Delaney Howell:  Because there was no grass available?

Walt Hackney:  That's right. And a lot of those cattle went prior to their, uh, if you will, their finished time on growing rations and they're 100, 150 pounds lighter than usual as they've gone into the feedlots, the feedlots have simply put them on a maintenance growing ration and it's carrying them. They're not going on feed as finished cattle and it might lead some people to become extraordinarily bearish of that 106 when really it isn't. It needs to be analyzed. And those light cattle that came in unexpectedly need to be taken into consideration.

Delaney Howell:  Absolutely. I agree. A hundred percent, Walt. I want to ask a question too, from social media that we got this week. It's a great question from Lexi in Iowa. She says, Walt, with the October live cattle contract finally breaking through the 20, 50 and then 100 day moving averages, what trends can we expect to see in the fourth quarter of this year?

Walt Hackney:  Well, I don't think that we need to, although I don't know that there's a correlation for October with our cattle-on-feed report, as you're totally aware. A lot of those placement cattle, a lot of those on feed cattle will come in later October going into November and, and um, the fact remains: It isn't going to be that wall of finished cattle coming at us that some of the analysts are wanting or willing to predict.

Delaney Howell:  You don't think we're going to see that at all?

Walt Hackney:  No, that's kind of an abrupt statement, but I don't think so. Uh, and I'm no authority, but that's the way it looks.

Delaney Howell:  Tell me why.

Walt Hackney:  Well, the reason being we're at a buck 10 cash, that's losing magnificent amounts of money for the cattle feeder. That cattle feeder is not going to stay as aggressive on replacement cattle physically of the weight, uh, 7 and 1/2 to 900 pounds going into the feedlots. He's not going to be aggressively on those as he was this last go round and as a result of that, we're not going to have that wall of cattle.

Delaney Howell:  Okay. Walt, Elaine, I want to continue this discussion and save hogs for market plus. Thank you each for being here today. Thank you. That wraps up the broadcast portion of Market to Market, but we will keep the conversation going on Market Plus where we'll answer more of your questions. You can find it on our website at iptv.org/mtom. Twitter was our first social media love. The 280 characters help us share links to our stories, photos and questions for you several times a day. Give us a follow at Market to Market. Join us again next week when we assemble another panel for an in-depth discussion on the commodity industry. So until then, thanks for watching. I'm Delaney Howell. Have a great week.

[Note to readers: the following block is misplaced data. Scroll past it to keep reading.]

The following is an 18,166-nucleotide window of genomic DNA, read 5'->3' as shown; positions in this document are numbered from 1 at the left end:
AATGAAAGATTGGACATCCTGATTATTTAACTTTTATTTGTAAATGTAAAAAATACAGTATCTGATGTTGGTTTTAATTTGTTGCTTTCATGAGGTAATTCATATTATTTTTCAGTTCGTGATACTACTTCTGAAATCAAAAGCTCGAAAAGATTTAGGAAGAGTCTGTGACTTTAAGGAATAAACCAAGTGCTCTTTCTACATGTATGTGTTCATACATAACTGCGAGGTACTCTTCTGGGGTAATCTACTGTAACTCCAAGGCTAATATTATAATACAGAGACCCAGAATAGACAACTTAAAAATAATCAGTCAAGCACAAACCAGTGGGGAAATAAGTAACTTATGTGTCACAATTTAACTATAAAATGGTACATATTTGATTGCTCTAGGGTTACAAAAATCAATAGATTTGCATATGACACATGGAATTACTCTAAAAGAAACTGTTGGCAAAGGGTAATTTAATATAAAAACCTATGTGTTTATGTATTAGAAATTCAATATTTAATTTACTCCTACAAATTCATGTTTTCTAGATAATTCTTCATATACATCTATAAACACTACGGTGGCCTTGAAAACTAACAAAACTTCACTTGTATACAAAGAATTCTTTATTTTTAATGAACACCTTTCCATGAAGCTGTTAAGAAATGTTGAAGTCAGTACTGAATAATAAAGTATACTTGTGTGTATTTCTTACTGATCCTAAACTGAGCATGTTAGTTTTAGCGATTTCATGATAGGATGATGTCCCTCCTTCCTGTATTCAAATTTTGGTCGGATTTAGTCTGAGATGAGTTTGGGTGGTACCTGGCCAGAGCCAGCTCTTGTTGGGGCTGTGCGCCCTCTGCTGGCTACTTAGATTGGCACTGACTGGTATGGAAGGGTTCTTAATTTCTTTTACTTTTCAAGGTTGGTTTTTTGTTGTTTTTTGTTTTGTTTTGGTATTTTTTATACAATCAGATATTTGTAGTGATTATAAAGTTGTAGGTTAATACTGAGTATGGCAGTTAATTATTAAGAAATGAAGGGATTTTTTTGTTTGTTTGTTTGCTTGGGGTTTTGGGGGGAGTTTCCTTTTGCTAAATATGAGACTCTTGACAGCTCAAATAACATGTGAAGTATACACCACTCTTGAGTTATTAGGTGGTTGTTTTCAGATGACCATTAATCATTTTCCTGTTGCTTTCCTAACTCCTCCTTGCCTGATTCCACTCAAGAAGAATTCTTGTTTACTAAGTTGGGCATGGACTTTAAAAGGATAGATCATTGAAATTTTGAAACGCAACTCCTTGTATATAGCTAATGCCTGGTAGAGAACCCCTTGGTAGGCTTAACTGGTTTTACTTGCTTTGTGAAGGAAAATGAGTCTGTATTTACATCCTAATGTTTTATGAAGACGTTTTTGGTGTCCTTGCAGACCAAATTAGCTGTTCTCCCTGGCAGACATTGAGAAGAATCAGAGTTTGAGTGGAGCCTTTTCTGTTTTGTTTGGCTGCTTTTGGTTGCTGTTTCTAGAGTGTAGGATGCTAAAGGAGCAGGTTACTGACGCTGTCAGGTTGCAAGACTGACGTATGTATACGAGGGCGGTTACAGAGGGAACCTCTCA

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Market to Market is a production of Iowa Public Television which is solely responsible for its content.

 

Pioneer Hi-Bred International is a proud sponsor of Market to Market. 

 

Tomorrow. For over 100 years we have worked to help our customers be ready for tomorrow. Trust in tomorrow. Information is available from a Grinnell Mutual agent today. 

 

And by Accu-Steel, offering fabric covered buildings specifically designed for the cattle industry since 2001. The next generation of cattle buildings. Information at accusteel.com.

 

Pioneer Hi-Bred International is a proud sponsor of Market to Market. Tomorrow. For over 100 years we have worked to help our customers be ready for tomorrow. Trust in tomorrow. Information is available from a Grinnell Mutual agent today.  And by Sukup Manufacturing Company. Offering a full line of grain drying and storage equipment and steel buildings, Sukup Manufacturing is on a mission to protect and preserve your crop and the tools that produce it.